Plagued by the endless threats and distractions of the modern world—ransomware, software supply chain incidents, and federal indictments against CISOs—CISOs find it difficult to find the time they need to prioritize their agendas. You may feel
But finding that time is vital to survival, and once you have it, you’ll want to use it wisely. We’ll share some ideas on how to prioritize when you’re ready.
Quantifying cyber risk
We often hear that the CISO needs to have a seat at the table, act as a business enabler, and speak the language of the business. This means that the time has come for CISOs and the security industry to grow up and start talking about cybersecurity risk in quantifiable financial terms that businesses know and care about. These include financial impact, loss of revenue, business disruption, market share, etc.
Today’s CISO needs to understand, if not already, the metrics that matter to the board and the business, and how to communicate cybersecurity risk through the lens of the business.
Supply chain risk management
Supply chain security is very important. From compromised suppliers, business partners, SaaS (software as a service) integrations, and software supply chain incidents, we are in a complex modern ecosystem related to an organization’s supply chain.
Without a robust cybersecurity supply chain risk management (C-SCRM) practice and process, or tools to manage it, the modern CISO faces a surprise blind spot.
Talent, culture and burnout
One of the recent rapid trends is the economic impact of market shifts, geopolitical tensions and impending recession fears. As a result, we have seen the industry suffer from significant staffing changes, budget tightening and market shifts. This encourages his modern-day CISO to do more with less and maintain positive morale as the threat landscape accelerates as malicious actors seek to capitalize on these trends. Leave staff to do.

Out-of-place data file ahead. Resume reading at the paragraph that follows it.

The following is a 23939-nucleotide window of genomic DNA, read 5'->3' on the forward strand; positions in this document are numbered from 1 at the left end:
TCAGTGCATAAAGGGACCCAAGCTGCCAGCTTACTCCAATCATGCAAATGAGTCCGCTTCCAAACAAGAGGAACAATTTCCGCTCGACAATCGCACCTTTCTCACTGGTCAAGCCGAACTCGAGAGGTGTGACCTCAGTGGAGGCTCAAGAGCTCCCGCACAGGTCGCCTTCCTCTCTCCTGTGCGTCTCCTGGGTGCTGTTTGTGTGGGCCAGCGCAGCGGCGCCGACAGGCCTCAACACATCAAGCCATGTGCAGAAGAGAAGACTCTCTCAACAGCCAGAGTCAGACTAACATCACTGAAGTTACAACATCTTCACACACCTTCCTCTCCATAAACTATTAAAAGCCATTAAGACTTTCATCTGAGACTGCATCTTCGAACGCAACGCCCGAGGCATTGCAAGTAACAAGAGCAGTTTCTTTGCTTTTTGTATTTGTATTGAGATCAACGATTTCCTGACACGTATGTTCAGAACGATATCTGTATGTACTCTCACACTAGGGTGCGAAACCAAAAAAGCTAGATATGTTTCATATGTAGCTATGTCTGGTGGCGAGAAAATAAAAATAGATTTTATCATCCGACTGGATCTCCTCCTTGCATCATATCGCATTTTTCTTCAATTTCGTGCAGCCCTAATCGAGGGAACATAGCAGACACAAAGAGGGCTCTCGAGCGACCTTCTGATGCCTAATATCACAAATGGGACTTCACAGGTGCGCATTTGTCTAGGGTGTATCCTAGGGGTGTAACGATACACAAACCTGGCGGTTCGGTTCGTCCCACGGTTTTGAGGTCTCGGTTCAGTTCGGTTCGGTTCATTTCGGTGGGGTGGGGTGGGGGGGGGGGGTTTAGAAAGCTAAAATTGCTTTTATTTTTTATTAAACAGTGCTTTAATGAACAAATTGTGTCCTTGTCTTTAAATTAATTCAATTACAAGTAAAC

CISOs must reassess their teams and organizations to determine how to achieve their missions in the midst of these economic and financial changes. This means reorganizing your security team, consolidating tools, and implementing process improvements and efficiencies to avoid suffering burnout and cognitive overload for your team and, frankly, yourself. It may mean
You can’t turn around today without seeing or hearing the industry term Zero Trust. This is for good reason, as past methods of access control, permission management, device, and perimeter-based access control are mostly inadequate and outdated.
CISOs must be serious about implementing Zero Trust principles across their enterprise and organization, in that particular order, with a focus on people, process, and technology. Malicious attackers long ago realized the inadequacy of past defense methods and continue to exploit them while organizations and businesses catch up.
The above list is not exhaustive, and there are many other priorities for CISOs. That said, it helps to emphasize that these key areas, emerging trends and changes, have been ongoing for some time and are only accelerating. , CISOs can be poised to improve their organizations and their effectiveness.